29 SEP 2021 | by Rachel Layne
After a successful launch, entrepreneurs struggle to anticipate the complexities of product upgrades, says research by Andy Wu and Aticus Peterson. They offer three tips to help startups avoid disastrous delays.
One might expect first-time entrepreneurs to pick up speed as they churn out more products, but new research finds that nascent firms typically launch second products six weeks later than originally planned.
What’s more, with each successive product, delays continue to lengthen. Firms risk running out of cash before solving the problem, Harvard Business School researchers write in Entrepreneurial Learning and Strategic Foresight, recently published in the Strategic Management Journal. For startups trying to hang on until their next funding round, this dynamic can spell doom.
“AS ENTREPRENEURS GAIN EXPERIENCE, THEY GET WORSE AT PREDICTING TIMELINES.”
Record venture capital investment and a surge of new businesses launched during the COVID-19 pandemic are raising the stakes for entrepreneurs. In a domain that prizes speed, failure to set accurate product timelines can become a liability for a startup founder, according to research by Andy Wu, assistant professor in the Strategy Unit at HBS, and HBS doctoral candidate Aticus Peterson.
“As entrepreneurs gain experience, they get worse at predicting timelines,” says Wu. “That, in itself, was surprising to us.”
Bracing for the inevitable complications
Though founders typically allow more time—and often buffer generous time-to-market estimates—they seem blind to the myriad interconnections and changes that subsequent products will require, the study found. That can mean suddenly needing new tooling on an assembly line, new shipping vendors, or even a new manufacturer.
The next generation of a product brings about new features that must align with existing features from the previous generation, making production timetables more complex and less predictable, Wu and Peterson say.
“WE EXPECT—WE WANT TO EXPECT—THINGS TO BE LINEAR. THAT’S JUST HUMAN NATURE.”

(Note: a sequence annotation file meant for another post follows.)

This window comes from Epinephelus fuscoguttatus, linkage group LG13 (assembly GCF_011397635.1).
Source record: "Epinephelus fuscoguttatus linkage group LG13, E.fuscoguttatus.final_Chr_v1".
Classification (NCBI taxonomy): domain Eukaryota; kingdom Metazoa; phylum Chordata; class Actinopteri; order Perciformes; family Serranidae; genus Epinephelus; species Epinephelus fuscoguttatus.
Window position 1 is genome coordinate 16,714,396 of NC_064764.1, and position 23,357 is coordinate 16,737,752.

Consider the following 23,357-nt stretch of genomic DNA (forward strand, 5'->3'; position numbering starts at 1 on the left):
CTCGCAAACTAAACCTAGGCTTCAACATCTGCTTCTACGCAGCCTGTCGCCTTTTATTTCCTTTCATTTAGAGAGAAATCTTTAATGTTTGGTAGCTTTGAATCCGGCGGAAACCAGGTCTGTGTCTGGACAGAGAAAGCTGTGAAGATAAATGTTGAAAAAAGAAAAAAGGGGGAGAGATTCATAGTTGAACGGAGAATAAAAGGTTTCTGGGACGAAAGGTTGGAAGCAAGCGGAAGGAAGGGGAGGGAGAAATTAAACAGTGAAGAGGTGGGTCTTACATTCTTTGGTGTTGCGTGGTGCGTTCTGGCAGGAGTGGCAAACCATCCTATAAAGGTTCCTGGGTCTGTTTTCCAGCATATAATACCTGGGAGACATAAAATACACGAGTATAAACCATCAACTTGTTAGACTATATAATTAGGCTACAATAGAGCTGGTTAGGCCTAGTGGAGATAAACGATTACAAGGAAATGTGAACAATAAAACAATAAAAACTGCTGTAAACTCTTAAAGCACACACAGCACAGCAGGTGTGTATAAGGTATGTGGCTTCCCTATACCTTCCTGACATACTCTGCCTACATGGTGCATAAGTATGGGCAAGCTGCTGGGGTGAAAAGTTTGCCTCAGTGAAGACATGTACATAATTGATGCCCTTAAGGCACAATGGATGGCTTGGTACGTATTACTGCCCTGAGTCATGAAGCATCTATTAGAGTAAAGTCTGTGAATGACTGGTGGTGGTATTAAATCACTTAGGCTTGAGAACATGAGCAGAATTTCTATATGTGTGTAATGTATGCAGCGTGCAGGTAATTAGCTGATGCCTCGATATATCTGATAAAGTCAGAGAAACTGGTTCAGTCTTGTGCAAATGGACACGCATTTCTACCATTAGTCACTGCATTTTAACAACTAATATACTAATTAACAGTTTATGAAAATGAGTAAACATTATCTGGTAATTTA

That leads to a “cascading effect” that is difficult for most people to anticipate, much like the way that the public was surprised by the speed with which COVID-19 spread in early 2020, Peterson says.
“Consider our own experience with the pandemic. When we saw a few cases starting, it was hard for us to imagine exactly just how quickly cases would blow up,” Peterson says. “It’s not a straight line. It’s a geometrically increasing curve. But instead we expect—we want to expect—things to be linear. That’s just human nature.”
The same is true of the complexity that entrepreneurs face when launching new products.
Understanding what went wrong
Wu and Peterson studied timelines from 314 entrepreneurs across 722 technology hardware projects from September 2010 through June 2019, all crowdfunded through Kickstarter. For each project, they examined comprehensive data from each Kickstarter project, including the comments from the customers and updates posted by the entrepreneur.
The researchers then manually collected data for actual delivery times and numbers of product features. They also cross-referenced funding information on Crunchbase, a database that tracks startup funding, with each Kickstarter entrepreneur. Of the 314 entrepreneurs studied, some 76 percent missed their initial deadline. Peterson and Wu followed up, interviewing 11 entrepreneurs in-depth to find out why each product was delayed.